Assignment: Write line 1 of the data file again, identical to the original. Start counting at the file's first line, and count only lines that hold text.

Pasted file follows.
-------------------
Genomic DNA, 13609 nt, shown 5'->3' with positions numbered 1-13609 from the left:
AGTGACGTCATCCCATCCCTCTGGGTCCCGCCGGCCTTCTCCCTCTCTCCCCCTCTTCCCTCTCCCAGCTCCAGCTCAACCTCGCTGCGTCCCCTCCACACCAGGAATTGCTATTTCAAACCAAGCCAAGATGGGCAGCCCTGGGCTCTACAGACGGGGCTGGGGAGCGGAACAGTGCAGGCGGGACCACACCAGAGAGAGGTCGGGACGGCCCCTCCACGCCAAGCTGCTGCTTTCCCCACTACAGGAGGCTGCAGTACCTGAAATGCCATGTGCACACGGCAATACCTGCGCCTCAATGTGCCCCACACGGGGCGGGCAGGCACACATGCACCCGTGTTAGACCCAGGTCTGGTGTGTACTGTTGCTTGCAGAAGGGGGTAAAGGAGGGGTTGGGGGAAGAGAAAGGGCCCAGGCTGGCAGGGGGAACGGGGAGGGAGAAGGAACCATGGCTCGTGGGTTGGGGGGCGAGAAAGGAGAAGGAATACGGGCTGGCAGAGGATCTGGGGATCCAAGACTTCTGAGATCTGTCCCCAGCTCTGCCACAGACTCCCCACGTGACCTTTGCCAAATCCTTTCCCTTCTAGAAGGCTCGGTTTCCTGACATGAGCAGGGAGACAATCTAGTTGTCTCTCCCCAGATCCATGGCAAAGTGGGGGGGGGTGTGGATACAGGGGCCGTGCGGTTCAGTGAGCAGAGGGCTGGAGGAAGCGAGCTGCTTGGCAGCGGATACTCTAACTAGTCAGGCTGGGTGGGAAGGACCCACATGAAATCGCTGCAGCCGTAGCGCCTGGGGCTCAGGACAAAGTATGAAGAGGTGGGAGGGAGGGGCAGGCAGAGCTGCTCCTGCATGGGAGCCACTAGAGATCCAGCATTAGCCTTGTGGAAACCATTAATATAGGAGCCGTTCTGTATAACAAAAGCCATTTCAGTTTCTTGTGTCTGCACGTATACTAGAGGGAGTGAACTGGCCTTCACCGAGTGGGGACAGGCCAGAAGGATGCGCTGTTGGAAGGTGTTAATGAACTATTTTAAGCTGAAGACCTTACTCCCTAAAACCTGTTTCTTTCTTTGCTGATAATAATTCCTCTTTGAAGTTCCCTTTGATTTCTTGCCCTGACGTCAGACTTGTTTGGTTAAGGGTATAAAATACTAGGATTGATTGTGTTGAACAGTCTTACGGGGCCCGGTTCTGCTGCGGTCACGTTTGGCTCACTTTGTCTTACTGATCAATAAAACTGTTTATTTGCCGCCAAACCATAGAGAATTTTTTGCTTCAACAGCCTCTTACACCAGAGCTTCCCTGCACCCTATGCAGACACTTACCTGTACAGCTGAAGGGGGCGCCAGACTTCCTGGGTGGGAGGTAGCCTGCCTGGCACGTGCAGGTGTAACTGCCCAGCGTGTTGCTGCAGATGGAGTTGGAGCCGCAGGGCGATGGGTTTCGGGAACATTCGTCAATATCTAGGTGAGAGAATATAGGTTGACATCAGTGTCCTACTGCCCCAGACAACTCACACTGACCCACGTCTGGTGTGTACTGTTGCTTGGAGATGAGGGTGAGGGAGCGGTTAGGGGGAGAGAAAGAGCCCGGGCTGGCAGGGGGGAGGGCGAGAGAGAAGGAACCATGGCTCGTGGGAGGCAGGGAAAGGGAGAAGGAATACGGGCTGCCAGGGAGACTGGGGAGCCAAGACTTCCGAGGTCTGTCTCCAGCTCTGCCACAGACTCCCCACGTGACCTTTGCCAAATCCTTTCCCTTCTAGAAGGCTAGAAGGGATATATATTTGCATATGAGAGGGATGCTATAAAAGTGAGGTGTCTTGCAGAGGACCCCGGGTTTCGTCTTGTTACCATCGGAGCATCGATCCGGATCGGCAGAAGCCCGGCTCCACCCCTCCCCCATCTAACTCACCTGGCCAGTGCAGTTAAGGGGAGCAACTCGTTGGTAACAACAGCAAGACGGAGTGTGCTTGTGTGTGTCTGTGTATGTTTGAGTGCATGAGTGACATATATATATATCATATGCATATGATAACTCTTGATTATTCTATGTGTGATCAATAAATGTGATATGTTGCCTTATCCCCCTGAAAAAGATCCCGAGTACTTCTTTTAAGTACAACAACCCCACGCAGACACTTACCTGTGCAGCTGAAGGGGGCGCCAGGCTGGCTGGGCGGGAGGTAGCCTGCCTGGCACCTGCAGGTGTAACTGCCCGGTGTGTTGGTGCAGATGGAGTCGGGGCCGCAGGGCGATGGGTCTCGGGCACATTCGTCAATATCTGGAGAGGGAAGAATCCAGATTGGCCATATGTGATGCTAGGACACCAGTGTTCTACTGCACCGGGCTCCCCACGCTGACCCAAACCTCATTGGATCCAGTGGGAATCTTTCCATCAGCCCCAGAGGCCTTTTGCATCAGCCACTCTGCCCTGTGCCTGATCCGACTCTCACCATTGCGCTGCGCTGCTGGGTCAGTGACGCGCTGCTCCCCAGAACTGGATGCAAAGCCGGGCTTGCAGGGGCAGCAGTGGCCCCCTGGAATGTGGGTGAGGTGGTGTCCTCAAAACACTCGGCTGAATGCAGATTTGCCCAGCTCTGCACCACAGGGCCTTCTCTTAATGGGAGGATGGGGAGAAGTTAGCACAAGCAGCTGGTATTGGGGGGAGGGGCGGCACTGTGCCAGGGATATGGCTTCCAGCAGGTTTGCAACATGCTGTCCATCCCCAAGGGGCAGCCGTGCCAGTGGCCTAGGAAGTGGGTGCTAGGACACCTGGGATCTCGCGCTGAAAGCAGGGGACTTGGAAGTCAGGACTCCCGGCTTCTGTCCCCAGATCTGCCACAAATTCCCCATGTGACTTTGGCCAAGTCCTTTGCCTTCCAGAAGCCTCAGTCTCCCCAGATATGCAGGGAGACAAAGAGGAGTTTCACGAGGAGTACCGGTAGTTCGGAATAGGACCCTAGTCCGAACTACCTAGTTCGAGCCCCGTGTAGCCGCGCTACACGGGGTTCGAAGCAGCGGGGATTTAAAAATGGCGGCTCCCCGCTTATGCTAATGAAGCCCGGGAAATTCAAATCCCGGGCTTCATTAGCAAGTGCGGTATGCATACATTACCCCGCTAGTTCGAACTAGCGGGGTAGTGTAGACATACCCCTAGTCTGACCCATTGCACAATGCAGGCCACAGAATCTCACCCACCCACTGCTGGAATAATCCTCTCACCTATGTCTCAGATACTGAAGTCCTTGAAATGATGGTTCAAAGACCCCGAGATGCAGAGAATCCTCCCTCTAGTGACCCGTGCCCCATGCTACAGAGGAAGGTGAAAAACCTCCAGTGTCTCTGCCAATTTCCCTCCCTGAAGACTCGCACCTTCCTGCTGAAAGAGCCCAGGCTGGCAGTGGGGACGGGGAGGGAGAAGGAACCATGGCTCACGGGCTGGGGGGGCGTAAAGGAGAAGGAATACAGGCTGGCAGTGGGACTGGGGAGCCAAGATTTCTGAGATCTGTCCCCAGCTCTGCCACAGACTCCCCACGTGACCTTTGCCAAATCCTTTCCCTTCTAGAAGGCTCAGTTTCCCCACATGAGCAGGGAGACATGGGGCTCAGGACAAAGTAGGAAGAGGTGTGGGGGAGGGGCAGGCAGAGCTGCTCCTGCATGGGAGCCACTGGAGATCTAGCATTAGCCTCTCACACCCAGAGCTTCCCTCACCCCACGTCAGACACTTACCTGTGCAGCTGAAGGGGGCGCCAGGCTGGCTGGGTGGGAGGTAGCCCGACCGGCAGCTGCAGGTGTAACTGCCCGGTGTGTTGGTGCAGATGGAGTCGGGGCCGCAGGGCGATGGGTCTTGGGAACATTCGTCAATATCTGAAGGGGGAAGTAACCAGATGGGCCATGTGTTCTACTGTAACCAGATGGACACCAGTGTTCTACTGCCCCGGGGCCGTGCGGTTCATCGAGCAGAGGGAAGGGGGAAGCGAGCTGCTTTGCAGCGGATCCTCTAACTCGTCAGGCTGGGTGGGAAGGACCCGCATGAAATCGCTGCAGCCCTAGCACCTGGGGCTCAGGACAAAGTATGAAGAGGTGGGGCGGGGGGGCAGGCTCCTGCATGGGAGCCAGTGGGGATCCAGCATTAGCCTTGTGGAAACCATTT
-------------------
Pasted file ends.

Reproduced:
Genomic DNA, 13609 nt, shown 5'->3' with positions numbered 1-13609 from the left: